Over the past year, it’s come to light that facial scanning software is being used at some music venues. Earlier in 2019, we learned that Taylor Swift had used the technology to keep an eye out on her stalkers. However, the facial recognition software seems to serve multiple purposes other than security, bringing forth activist groups such as Fight for the Future who are seeking to get the software banned.

Read more: 14 album art-inspired Vans Customs from your favorite artists

According to reports, facial scans enter massive databases that are used for ad targeting, behavioral tracking and more.



Some companies have invested money into facial ID tech companies, hoping to use the information for targeted ads or to monitor your activity while you’re at the venue.

However, over 40 music festivals have already agreed to ban such technology at their events. Coachella, Bonnaroo, SXSW and more have stated they will not be using the facial recognition technology.

Live Nation, the parent company of Ticketmaster, has invested money into facial ID companies such as Blink Identity. However, a spokesperson for Live Nation states Ticketmaster does not currently have plans to use the feature.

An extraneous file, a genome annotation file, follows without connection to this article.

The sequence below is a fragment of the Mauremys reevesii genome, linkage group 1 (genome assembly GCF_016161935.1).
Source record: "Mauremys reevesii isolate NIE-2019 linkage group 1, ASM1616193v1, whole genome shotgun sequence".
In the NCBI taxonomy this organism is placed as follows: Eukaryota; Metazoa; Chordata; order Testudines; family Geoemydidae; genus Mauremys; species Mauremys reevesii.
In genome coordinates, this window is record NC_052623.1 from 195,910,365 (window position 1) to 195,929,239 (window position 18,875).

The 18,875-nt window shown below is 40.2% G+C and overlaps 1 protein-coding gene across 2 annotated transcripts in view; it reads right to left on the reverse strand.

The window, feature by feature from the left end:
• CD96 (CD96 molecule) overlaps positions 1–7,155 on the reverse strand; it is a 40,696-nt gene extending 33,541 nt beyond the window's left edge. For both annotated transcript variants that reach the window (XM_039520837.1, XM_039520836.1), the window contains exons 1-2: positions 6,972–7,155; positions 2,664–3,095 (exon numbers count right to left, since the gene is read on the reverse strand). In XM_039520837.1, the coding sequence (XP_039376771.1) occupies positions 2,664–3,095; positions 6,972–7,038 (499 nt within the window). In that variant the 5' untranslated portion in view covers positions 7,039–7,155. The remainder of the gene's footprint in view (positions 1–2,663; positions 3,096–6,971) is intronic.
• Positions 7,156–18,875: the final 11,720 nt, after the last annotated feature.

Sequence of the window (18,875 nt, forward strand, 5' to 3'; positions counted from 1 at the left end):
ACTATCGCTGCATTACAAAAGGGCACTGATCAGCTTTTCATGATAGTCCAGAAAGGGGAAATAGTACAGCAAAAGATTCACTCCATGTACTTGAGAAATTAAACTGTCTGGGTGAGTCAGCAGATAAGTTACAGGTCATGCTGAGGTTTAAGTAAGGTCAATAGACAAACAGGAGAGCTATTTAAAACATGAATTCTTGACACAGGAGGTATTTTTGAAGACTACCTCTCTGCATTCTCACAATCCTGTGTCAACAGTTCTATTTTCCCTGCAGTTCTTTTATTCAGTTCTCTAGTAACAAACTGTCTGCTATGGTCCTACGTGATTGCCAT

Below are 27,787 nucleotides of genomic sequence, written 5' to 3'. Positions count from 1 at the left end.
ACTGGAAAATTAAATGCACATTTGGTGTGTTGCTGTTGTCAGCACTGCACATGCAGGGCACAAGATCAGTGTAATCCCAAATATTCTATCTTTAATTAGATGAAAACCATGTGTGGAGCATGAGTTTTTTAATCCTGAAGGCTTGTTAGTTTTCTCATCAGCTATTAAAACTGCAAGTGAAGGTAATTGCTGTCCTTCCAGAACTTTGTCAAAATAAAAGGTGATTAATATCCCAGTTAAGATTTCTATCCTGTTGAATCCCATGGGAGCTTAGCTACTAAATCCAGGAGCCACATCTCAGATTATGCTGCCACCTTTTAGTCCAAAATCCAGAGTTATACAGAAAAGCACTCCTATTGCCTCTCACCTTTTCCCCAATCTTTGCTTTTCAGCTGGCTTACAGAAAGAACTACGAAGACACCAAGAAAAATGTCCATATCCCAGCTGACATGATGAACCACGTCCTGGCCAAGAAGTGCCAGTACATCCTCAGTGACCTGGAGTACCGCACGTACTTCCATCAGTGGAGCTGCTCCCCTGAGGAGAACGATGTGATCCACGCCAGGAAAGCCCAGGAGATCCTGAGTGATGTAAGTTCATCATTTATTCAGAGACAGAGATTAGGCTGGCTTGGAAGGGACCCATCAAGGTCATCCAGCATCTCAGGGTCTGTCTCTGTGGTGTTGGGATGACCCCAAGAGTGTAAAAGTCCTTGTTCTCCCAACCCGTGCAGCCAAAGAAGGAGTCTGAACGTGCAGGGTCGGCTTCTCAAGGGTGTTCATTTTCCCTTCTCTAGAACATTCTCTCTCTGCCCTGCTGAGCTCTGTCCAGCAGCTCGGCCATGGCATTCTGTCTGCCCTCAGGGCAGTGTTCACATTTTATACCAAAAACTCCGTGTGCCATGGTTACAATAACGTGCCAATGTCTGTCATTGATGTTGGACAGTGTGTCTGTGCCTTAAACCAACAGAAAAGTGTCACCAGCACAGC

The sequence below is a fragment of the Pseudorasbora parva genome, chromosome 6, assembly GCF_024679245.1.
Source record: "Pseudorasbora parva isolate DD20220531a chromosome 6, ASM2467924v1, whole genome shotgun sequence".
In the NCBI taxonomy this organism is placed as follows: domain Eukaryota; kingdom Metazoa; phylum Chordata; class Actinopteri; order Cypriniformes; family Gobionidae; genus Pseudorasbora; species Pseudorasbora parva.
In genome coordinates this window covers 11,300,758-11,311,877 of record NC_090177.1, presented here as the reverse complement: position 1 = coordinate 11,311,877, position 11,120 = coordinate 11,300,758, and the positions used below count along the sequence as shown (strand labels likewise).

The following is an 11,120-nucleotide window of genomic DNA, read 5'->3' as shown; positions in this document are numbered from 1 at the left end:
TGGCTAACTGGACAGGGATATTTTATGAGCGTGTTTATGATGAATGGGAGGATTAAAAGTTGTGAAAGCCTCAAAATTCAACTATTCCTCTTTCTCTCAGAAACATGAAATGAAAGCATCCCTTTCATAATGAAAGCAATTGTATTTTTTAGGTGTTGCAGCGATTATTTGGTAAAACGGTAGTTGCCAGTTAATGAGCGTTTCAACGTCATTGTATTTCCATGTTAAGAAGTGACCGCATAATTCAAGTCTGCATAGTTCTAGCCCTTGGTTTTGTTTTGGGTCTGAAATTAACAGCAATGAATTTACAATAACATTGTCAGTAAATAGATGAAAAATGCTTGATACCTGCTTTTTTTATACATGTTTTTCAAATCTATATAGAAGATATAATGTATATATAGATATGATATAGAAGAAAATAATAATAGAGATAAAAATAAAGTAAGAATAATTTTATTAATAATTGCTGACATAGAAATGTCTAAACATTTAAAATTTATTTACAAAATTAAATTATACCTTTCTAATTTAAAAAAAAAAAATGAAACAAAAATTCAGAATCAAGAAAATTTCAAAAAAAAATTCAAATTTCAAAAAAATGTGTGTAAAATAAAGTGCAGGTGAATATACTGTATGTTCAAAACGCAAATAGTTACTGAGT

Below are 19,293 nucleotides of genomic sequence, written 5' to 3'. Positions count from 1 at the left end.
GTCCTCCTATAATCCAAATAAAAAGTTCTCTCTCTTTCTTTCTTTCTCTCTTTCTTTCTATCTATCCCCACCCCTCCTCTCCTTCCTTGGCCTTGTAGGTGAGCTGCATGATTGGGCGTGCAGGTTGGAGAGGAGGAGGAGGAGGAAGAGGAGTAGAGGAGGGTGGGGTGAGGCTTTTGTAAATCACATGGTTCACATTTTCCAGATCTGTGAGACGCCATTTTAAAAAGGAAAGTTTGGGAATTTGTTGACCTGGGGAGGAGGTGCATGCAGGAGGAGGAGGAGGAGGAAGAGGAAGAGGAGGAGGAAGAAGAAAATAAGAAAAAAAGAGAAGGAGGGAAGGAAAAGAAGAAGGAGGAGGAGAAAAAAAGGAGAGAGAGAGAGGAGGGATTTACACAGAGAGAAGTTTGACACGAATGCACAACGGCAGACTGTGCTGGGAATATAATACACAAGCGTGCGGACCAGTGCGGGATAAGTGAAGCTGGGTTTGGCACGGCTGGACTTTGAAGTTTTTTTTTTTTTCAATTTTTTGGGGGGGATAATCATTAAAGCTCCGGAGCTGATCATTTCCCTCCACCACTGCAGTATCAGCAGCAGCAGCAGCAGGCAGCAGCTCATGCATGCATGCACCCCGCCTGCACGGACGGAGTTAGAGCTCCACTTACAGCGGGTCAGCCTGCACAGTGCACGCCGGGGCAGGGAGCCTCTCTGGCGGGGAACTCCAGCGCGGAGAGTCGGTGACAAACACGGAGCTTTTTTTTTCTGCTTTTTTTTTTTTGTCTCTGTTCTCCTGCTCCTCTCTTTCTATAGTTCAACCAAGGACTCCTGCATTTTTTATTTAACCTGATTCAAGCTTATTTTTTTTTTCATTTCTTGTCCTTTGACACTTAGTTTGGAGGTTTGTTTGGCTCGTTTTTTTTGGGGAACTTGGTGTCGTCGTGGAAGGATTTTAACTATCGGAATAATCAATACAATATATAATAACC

“Ticketmaster is always exploring new ways to enhance the fan experience,” the rep tells Digital Music News. “And while we do not currently have plans to deploy facial recognition technology at our ‘clients’ venues, rest assured, any future consideration would be strictly opt-in, always giving fans the right to choose.”

Activist group Fight for the Future brought attention to the issue, garnering support from many bands and artists in the process.

You can see the full list of festivals here.

What are your thoughts on the use of facial recognition technology at music venues? Would you be OK with it if it could replace the ticketing process? Sound off your thoughts in the comments below!

See more: 10 pop-punk shows we wish we could have gone to